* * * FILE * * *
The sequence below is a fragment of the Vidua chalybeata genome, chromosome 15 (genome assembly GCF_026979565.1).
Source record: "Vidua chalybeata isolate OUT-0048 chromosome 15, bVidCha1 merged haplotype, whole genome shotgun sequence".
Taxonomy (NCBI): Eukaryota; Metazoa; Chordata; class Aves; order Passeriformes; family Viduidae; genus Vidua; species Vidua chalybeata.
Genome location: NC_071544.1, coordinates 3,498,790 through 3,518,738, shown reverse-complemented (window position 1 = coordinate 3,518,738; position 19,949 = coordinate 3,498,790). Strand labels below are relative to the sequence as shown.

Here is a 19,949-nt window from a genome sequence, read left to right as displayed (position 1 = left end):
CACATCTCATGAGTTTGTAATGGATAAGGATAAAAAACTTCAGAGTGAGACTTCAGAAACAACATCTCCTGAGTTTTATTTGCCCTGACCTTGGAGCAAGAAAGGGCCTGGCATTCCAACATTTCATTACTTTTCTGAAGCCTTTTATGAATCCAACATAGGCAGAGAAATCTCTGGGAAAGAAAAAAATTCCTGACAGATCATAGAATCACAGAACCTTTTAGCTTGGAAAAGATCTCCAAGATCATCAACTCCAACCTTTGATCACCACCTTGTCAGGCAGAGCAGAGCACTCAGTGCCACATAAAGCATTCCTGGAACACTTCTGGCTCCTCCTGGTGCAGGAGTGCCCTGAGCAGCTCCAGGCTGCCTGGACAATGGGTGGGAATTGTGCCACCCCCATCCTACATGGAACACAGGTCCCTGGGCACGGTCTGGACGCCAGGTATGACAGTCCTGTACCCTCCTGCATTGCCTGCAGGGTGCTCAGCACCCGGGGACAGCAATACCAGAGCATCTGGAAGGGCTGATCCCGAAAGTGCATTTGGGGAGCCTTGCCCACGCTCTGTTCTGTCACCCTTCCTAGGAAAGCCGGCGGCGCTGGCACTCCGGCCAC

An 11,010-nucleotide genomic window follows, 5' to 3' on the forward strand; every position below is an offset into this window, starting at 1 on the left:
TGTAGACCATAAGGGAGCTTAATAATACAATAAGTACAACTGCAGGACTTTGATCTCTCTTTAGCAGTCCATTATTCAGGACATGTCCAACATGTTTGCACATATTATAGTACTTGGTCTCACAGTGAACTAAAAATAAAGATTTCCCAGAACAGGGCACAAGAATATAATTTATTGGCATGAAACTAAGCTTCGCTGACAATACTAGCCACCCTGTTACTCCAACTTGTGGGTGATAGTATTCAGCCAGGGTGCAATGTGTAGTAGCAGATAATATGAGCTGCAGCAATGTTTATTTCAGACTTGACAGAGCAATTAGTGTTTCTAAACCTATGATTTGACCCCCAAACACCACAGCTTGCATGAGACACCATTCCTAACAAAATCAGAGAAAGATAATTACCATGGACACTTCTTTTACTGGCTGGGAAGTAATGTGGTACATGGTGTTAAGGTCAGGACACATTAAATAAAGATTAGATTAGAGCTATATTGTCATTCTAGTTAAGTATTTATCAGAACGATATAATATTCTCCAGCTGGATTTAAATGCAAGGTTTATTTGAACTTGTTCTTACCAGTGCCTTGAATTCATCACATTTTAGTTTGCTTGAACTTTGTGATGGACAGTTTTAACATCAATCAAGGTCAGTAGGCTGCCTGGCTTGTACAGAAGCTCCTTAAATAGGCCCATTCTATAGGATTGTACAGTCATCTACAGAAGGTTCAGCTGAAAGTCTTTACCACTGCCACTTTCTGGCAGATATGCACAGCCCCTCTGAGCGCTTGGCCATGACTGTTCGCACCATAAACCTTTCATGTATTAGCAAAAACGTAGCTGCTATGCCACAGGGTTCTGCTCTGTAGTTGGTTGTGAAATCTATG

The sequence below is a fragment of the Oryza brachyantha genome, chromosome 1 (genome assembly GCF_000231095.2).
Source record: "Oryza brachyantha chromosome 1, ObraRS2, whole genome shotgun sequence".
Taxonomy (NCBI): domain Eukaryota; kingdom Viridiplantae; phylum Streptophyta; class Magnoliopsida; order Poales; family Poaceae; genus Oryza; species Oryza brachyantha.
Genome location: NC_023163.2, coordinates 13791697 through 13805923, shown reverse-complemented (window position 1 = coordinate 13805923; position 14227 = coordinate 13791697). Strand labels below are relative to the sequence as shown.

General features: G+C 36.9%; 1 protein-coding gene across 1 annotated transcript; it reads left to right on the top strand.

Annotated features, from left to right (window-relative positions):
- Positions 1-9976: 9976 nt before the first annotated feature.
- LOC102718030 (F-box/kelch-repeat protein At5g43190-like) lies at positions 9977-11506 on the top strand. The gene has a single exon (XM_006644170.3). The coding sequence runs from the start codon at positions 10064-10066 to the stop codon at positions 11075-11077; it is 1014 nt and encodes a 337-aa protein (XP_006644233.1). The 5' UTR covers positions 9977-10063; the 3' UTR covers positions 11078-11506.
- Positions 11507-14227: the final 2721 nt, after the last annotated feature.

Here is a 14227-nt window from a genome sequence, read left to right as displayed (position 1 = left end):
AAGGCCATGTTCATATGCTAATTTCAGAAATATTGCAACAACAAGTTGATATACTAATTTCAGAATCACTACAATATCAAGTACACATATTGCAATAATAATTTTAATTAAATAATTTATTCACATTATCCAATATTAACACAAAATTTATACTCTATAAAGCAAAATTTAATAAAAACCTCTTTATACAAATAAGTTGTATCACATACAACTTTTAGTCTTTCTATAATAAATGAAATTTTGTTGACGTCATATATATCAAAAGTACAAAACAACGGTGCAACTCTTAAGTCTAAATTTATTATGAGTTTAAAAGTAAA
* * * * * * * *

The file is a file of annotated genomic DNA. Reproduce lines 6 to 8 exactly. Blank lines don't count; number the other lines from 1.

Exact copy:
CACATCTCATGAGTTTGTAATGGATAAGGATAAAAAACTTCAGAGTGAGACTTCAGAAACAACATCTCCTGAGTTTTATTTGCCCTGACCTTGGAGCAAGAAAGGGCCTGGCATTCCAACATTTCATTACTTTTCTGAAGCCTTTTATGAATCCAACATAGGCAGAGAAATCTCTGGGAAAGAAAAAAATTCCTGACAGATCATAGAATCACAGAACCTTTTAGCTTGGAAAAGATCTCCAAGATCATCAACTCCAACCTTTGATCACCACCTTGTCAGGCAGAGCAGAGCACTCAGTGCCACATAAAGCATTCCTGGAACACTTCTGGCTCCTCCTGGTGCAGGAGTGCCCTGAGCAGCTCCAGGCTGCCTGGACAATGGGTGGGAATTGTGCCACCCCCATCCTACATGGAACACAGGTCCCTGGGCACGGTCTGGACGCCAGGTATGACAGTCCTGTACCCTCCTGCATTGCCTGCAGGGTGCTCAGCACCCGGGGACAGCAATACCAGAGCATCTGGAAGGGCTGATCCCGAAAGTGCATTTGGGGAGCCTTGCCCACGCTCTGTTCTGTCACCCTTCCTAGGAAAGCCGGCGGCGCTGGCACTCCGGCCAC

An 11,010-nucleotide genomic window follows, 5' to 3' on the forward strand; every position below is an offset into this window, starting at 1 on the left:
TGTAGACCATAAGGGAGCTTAATAATACAATAAGTACAACTGCAGGACTTTGATCTCTCTTTAGCAGTCCATTATTCAGGACATGTCCAACATGTTTGCACATATTATAGTACTTGGTCTCACAGTGAACTAAAAATAAAGATTTCCCAGAACAGGGCACAAGAATATAATTTATTGGCATGAAACTAAGCTTCGCTGACAATACTAGCCACCCTGTTACTCCAACTTGTGGGTGATAGTATTCAGCCAGGGTGCAATGTGTAGTAGCAGATAATATGAGCTGCAGCAATGTTTATTTCAGACTTGACAGAGCAATTAGTGTTTCTAAACCTATGATTTGACCCCCAAACACCACAGCTTGCATGAGACACCATTCCTAACAAAATCAGAGAAAGATAATTACCATGGACACTTCTTTTACTGGCTGGGAAGTAATGTGGTACATGGTGTTAAGGTCAGGACACATTAAATAAAGATTAGATTAGAGCTATATTGTCATTCTAGTTAAGTATTTATCAGAACGATATAATATTCTCCAGCTGGATTTAAATGCAAGGTTTATTTGAACTTGTTCTTACCAGTGCCTTGAATTCATCACATTTTAGTTTGCTTGAACTTTGTGATGGACAGTTTTAACATCAATCAAGGTCAGTAGGCTGCCTGGCTTGTACAGAAGCTCCTTAAATAGGCCCATTCTATAGGATTGTACAGTCATCTACAGAAGGTTCAGCTGAAAGTCTTTACCACTGCCACTTTCTGGCAGATATGCACAGCCCCTCTGAGCGCTTGGCCATGACTGTTCGCACCATAAACCTTTCATGTATTAGCAAAAACGTAGCTGCTATGCCACAGGGTTCTGCTCTGTAGTTGGTTGTGAAATCTATG